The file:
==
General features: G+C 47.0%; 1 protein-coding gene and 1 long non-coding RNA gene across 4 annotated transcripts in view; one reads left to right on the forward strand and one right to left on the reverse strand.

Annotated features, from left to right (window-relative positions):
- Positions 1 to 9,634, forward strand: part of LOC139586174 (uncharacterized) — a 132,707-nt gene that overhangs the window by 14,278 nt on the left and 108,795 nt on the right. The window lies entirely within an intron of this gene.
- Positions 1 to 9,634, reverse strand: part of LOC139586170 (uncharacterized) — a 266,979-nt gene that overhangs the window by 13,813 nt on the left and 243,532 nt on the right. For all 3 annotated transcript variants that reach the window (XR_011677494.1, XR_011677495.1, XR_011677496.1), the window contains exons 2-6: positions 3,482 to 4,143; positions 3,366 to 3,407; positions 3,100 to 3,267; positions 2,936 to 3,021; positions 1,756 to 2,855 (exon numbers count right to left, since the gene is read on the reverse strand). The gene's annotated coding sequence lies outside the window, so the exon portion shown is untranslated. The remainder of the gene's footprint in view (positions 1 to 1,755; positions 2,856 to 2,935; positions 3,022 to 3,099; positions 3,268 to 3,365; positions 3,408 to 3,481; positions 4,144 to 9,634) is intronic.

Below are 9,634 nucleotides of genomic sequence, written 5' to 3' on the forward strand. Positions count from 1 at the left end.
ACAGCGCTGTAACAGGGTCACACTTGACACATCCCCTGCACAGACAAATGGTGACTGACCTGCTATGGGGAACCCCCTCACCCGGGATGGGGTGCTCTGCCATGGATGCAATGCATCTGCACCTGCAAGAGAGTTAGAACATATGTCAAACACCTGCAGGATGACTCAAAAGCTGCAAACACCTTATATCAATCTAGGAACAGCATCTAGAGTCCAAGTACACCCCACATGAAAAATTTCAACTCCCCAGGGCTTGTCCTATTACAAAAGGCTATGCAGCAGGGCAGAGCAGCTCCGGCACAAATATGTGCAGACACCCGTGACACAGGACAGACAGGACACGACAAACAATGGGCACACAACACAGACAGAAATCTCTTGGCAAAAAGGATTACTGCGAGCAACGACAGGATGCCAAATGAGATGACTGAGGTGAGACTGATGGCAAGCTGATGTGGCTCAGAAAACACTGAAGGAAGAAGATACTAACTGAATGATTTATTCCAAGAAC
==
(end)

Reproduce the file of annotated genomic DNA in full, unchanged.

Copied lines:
General features: G+C 47.0%; 1 protein-coding gene and 1 long non-coding RNA gene across 4 annotated transcripts in view; one reads left to right on the forward strand and one right to left on the reverse strand.

Annotated features, from left to right (window-relative positions):
- Positions 1 to 9,634, forward strand: part of LOC139586174 (uncharacterized) — a 132,707-nt gene that overhangs the window by 14,278 nt on the left and 108,795 nt on the right. The window lies entirely within an intron of this gene.
- Positions 1 to 9,634, reverse strand: part of LOC139586170 (uncharacterized) — a 266,979-nt gene that overhangs the window by 13,813 nt on the left and 243,532 nt on the right. For all 3 annotated transcript variants that reach the window (XR_011677494.1, XR_011677495.1, XR_011677496.1), the window contains exons 2-6: positions 3,482 to 4,143; positions 3,366 to 3,407; positions 3,100 to 3,267; positions 2,936 to 3,021; positions 1,756 to 2,855 (exon numbers count right to left, since the gene is read on the reverse strand). The gene's annotated coding sequence lies outside the window, so the exon portion shown is untranslated. The remainder of the gene's footprint in view (positions 1 to 1,755; positions 2,856 to 2,935; positions 3,022 to 3,099; positions 3,268 to 3,365; positions 3,408 to 3,481; positions 4,144 to 9,634) is intronic.

Below are 9,634 nucleotides of genomic sequence, written 5' to 3' on the forward strand. Positions count from 1 at the left end.
ACAGCGCTGTAACAGGGTCACACTTGACACATCCCCTGCACAGACAAATGGTGACTGACCTGCTATGGGGAACCCCCTCACCCGGGATGGGGTGCTCTGCCATGGATGCAATGCATCTGCACCTGCAAGAGAGTTAGAACATATGTCAAACACCTGCAGGATGACTCAAAAGCTGCAAACACCTTATATCAATCTAGGAACAGCATCTAGAGTCCAAGTACACCCCACATGAAAAATTTCAACTCCCCAGGGCTTGTCCTATTACAAAAGGCTATGCAGCAGGGCAGAGCAGCTCCGGCACAAATATGTGCAGACACCCGTGACACAGGACAGACAGGACACGACAAACAATGGGCACACAACACAGACAGAAATCTCTTGGCAAAAAGGATTACTGCGAGCAACGACAGGATGCCAAATGAGATGACTGAGGTGAGACTGATGGCAAGCTGATGTGGCTCAGAAAACACTGAAGGAAGAAGATACTAACTGAATGATTTATTCCAAGAAC